Tech

ANU researchers find way to make shatterproof mobile screen glasses

Charles Le Losq shatterproof glass

Smartphones have become part of our lives. In today’s life, one hour without our phone seems like something important is missing. And it hurts most when your lovely phone falls accidentally and its display glass gets shattered. Service centres reported that out of mobile repairing cases they register daily, more than 50 percent are of screen replacement.

However, your next smartphone might come with a shatterproof glasses. As scientists from Austrailian National University have found a way to design a shatterproof glass. This newly designed glass can be used as smartphone front and rear glass to make then unbreakable.

In the research, the team, led by Charles Le Losq from Australian National University (ANU), has found a lavish way to improve the resistance of the glass to fractures.

Commenting on the innovation, Le Losq said that it is the most frustrating part of people’s lives when their smartphone falls off and get cracked. To overcome this situation the team has discovered a way by which restructuring of the glass can make it fracture proof. If you look at glass initially you will find that it is appeared to be structured randomly, however, it was ordered at the microscopic level of a few atoms.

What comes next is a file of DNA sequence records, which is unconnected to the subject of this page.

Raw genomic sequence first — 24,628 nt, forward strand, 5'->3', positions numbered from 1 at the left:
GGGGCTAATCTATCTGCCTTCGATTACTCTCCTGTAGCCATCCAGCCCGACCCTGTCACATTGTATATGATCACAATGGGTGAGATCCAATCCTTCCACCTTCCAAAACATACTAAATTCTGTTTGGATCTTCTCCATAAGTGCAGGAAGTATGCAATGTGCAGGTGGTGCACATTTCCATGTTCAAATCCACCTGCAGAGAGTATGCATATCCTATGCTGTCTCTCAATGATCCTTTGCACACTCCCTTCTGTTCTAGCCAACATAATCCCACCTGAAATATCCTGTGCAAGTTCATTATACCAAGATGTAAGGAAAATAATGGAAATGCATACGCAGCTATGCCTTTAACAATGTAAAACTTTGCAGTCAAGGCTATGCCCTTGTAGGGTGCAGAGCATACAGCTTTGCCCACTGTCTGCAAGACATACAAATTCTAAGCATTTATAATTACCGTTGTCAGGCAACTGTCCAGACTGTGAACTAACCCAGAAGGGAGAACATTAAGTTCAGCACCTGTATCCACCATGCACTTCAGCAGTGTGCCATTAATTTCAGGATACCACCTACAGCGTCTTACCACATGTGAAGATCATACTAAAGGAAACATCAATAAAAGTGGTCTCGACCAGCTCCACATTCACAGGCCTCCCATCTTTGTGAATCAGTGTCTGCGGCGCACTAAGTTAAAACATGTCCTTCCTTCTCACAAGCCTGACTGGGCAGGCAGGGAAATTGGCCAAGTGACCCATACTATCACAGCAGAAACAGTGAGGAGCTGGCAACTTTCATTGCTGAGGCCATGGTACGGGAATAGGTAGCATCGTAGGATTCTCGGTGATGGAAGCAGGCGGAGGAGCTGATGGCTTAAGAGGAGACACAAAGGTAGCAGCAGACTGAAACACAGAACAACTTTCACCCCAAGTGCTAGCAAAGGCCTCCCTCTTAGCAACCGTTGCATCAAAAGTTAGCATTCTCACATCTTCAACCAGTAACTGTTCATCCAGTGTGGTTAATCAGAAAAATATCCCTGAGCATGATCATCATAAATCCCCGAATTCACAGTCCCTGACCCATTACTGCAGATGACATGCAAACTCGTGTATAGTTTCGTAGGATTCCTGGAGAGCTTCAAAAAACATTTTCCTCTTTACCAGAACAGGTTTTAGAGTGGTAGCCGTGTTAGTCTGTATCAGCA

He further explained that they have worked on a specific type of glass that widely used by mobile screen manufacturers i.e alumino-silicate. Most of the mobile glasses analysed by the researchers were composed of aluminium and silicon oxides. These glasses contain several elements which influence the flexibility and resistance of the glass. The elements include sodium, potassium, calcium or magnesium.

The research builds on longstanding collaborations involving laboratories around the world, and scientists in the fields of chemistry, material science, physics and geochemistry.

After observing the viscosity of molten glass at more than 1,000 degrees Celsius and the density of the glass when cooled and formed, the study also concluded that the lava oceans and volcanoes played geological evolution of Earth also perform a major role.

“Our research findings allow better modelling of present volcanic activity, as well as of the lavas involved in the original formation of Earth and its surface,” Le Losq said.

He said the research could also inform ways to produce glass suitable for storing nuclear waste more effectively than current practices.

The study was first published in the journal Scientific Reports.

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